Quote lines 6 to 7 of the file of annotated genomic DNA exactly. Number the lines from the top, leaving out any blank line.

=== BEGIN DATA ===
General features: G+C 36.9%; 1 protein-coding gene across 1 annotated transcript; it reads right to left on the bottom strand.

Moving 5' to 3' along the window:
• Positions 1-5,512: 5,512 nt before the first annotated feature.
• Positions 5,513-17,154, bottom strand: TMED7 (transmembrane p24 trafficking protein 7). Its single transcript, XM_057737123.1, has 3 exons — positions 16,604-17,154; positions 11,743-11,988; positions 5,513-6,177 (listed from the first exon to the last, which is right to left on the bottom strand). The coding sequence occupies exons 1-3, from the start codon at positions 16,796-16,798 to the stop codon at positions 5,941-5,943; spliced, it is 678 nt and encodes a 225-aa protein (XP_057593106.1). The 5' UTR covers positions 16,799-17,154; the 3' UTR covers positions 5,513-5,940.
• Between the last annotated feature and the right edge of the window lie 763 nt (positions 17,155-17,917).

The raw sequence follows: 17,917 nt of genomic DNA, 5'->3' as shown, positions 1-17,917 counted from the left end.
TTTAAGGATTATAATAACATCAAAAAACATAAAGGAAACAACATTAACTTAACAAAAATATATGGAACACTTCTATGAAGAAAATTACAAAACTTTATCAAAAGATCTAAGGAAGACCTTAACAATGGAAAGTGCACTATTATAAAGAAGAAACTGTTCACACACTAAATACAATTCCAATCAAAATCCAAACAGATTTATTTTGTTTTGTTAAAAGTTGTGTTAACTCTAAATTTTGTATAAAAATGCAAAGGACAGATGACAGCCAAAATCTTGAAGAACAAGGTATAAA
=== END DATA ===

The raw sequence follows: 17,917 nt of genomic DNA, 5'->3' as shown, positions 1-17,917 counted from the left end.
TTTAAGGATTATAATAACATCAAAAAACATAAAGGAAACAACATTAACTTAACAAAAATATATGGAACACTTCTATGAAGAAAATTACAAAACTTTATCAAAAGATCTAAGGAAGACCTTAACAATGGAAAGTGCACTATTATAAAGAAGAAACTGTTCACACACTAAATACAATTCCAATCAAAATCCAAACAGATTTATTTTGTTTTGTTAAAAGTTGTGTTAACTCTAAATTTTGTATAAAAATGCAAAGGACAGATGACAGCCAAAATCTTGAAGAACAAGGTATAAA